The world is full of mysteries. And where a mystery exists, there is someone who is willing to investigate it.
It's not always an Adventurer Archaeologist
, either. Anyone with a decent education, or just a lot of free time on their hands, can be a researcher. Lost Technology
, Smashing Hallway Traps of Doom
, and Inexplicable Treasure Chests
await those who can unlock the ancient secrets.
But woe be to the researcher who also happens to be an NPC
This trope is dedicated to those proud men who have braved the dangers, studied the ancient runes, and tried everything necessary to open the door. They have spent months or even years trying to make their studies bear fruit
, only to watch wordlessly as The Hero
arrives and cracks the puzzle before the break of dawn.
A cruel fate for a man whose only mistake was not being The Only One
Video Game Examples:
- Shad from The Legend of Zelda: Twilight Princess has been investigating a legendary city in the sky where the ancestors of the Hylian race once lived, following the work of his father before him. While it is true that he could not have made much progress without a certain rod that was kept in one of the temples, that does not explain why Link shoos him away, takes the cannon himself, explores the civilization, and refuses to share his findings with him.
- Possibly because Shad doesn't understand sign language.
- Linebeck of The Legend of Zelda: Phantom Hourglass makes an interesting twist on this trope, being a character who very much wants to discover the secrets of the local Temple but has done very little to actually work for it. (Other characters, however, did make a considerable effort to uncover the Temple's secrets, as evidenced by the large number of corpses inside.)
- Linebeck also fails to carry a sword, let alone the legendary artifact that actually allows people to survive the temple. Even so, he still does more to assist Link on his quest than almost any other character in the game. Not that this stops the Ninja Butterfly from insulting him at every opportunity...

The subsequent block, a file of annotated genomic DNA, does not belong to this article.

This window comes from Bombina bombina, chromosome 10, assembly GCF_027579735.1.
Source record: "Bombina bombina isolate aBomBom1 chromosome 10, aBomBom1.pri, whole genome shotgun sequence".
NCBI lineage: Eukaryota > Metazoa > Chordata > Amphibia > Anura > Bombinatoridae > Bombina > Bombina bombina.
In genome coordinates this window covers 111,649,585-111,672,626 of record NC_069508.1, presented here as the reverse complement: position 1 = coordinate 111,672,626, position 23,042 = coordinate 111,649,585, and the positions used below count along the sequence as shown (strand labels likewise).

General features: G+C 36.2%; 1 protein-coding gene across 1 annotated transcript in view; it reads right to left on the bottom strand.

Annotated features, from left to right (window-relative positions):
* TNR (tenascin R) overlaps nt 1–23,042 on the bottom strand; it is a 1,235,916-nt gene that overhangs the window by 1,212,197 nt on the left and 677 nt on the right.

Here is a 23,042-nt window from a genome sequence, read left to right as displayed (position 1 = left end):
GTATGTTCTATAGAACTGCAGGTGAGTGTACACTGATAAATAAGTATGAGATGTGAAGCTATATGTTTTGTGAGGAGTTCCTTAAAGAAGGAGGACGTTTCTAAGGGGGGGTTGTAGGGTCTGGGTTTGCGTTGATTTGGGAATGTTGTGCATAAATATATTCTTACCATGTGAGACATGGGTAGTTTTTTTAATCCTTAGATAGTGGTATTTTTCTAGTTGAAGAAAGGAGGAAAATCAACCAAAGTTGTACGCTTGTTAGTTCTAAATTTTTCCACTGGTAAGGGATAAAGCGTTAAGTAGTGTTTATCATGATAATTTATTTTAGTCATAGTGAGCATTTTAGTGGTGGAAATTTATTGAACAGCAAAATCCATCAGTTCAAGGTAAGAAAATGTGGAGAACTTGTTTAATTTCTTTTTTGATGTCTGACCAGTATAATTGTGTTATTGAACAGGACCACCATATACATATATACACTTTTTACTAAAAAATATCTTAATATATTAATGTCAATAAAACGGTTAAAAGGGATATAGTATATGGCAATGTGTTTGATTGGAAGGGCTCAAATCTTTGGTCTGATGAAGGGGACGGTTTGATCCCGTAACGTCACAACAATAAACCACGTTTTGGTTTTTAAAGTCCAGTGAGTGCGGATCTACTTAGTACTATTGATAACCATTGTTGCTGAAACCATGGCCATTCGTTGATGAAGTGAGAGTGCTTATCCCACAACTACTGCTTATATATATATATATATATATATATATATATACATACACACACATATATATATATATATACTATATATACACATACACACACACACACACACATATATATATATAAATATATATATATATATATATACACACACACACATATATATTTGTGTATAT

- Not to mention The Legend of Zelda: The Wind Waker's Salvage Co., a group of brave explorers (with state of the art diving suits) in search of the legendary "Triumph Forks". Yeah...Apparently the legend degraded over time...
- A certain Goron in The Legend of Zelda: Skyward Sword has been unsuccessfully researching various things, such as the owl statues, which he can't figure out how to activate. Link just walks up to one and they all turn on automatically. Later, you can "solve" the mysterious Goddess Cubes for him by swinging your sword at them, and sketch things on walls to help him determine the meaning of some ancient puzzles. The Goron, of course, had no chance of figuring out any of these things himself, simply because he doesn't have Link's magic sword.
- Unlike most examples though, he's happy, and not entirely redundant, as the information he's gotten from studying the items allows him to explain to Link exactly what they do now that they're unlocked.
- God of War has all the other poor bastards who tried to get to Pandora's Box. You even have to burn one of them alive at one point. It seems that until Kratos no one was badass enough to succeed in solving the puzzles and kicking ass. Knowing Kratos as we do this is totally justified; No one is more badass.
- Badass is subjective. What isn't subjective is the fact that Kratos is a demi-god, and is much MUCH more powerful than your average adventurer.
- And in the sequel, there's all of the poor saps that are on their way to beg the Sisters of Fate for favors. One of them is your last mook. Zeus killed the rest while you were busy climbing out of Tartarus.